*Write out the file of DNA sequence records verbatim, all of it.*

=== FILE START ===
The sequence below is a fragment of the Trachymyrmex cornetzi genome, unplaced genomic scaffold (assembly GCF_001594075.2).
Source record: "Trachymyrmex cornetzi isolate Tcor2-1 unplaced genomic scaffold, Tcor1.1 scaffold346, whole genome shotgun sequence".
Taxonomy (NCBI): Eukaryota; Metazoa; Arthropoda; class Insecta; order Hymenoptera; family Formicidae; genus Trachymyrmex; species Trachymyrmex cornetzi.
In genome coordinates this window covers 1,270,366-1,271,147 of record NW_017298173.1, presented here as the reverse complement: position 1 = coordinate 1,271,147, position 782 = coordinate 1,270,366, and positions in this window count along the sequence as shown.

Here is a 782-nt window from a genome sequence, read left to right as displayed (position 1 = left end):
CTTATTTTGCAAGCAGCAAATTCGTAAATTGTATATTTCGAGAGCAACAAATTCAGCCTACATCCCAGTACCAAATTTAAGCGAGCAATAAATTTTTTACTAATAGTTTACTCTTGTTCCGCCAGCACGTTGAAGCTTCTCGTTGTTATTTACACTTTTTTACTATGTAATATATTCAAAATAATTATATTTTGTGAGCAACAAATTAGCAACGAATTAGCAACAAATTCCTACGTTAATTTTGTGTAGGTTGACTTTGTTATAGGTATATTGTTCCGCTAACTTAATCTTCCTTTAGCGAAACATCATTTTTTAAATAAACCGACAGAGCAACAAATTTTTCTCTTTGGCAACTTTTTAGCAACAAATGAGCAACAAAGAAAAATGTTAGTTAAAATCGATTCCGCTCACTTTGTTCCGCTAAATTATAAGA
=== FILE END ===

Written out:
The sequence below is a fragment of the Trachymyrmex cornetzi genome, unplaced genomic scaffold (assembly GCF_001594075.2).
Source record: "Trachymyrmex cornetzi isolate Tcor2-1 unplaced genomic scaffold, Tcor1.1 scaffold346, whole genome shotgun sequence".
Taxonomy (NCBI): Eukaryota; Metazoa; Arthropoda; class Insecta; order Hymenoptera; family Formicidae; genus Trachymyrmex; species Trachymyrmex cornetzi.
In genome coordinates this window covers 1,270,366-1,271,147 of record NW_017298173.1, presented here as the reverse complement: position 1 = coordinate 1,271,147, position 782 = coordinate 1,270,366, and positions in this window count along the sequence as shown.

Here is a 782-nt window from a genome sequence, read left to right as displayed (position 1 = left end):
CTTATTTTGCAAGCAGCAAATTCGTAAATTGTATATTTCGAGAGCAACAAATTCAGCCTACATCCCAGTACCAAATTTAAGCGAGCAATAAATTTTTTACTAATAGTTTACTCTTGTTCCGCCAGCACGTTGAAGCTTCTCGTTGTTATTTACACTTTTTTACTATGTAATATATTCAAAATAATTATATTTTGTGAGCAACAAATTAGCAACGAATTAGCAACAAATTCCTACGTTAATTTTGTGTAGGTTGACTTTGTTATAGGTATATTGTTCCGCTAACTTAATCTTCCTTTAGCGAAACATCATTTTTTAAATAAACCGACAGAGCAACAAATTTTTCTCTTTGGCAACTTTTTAGCAACAAATGAGCAACAAAGAAAAATGTTAGTTAAAATCGATTCCGCTCACTTTGTTCCGCTAAATTATAAGA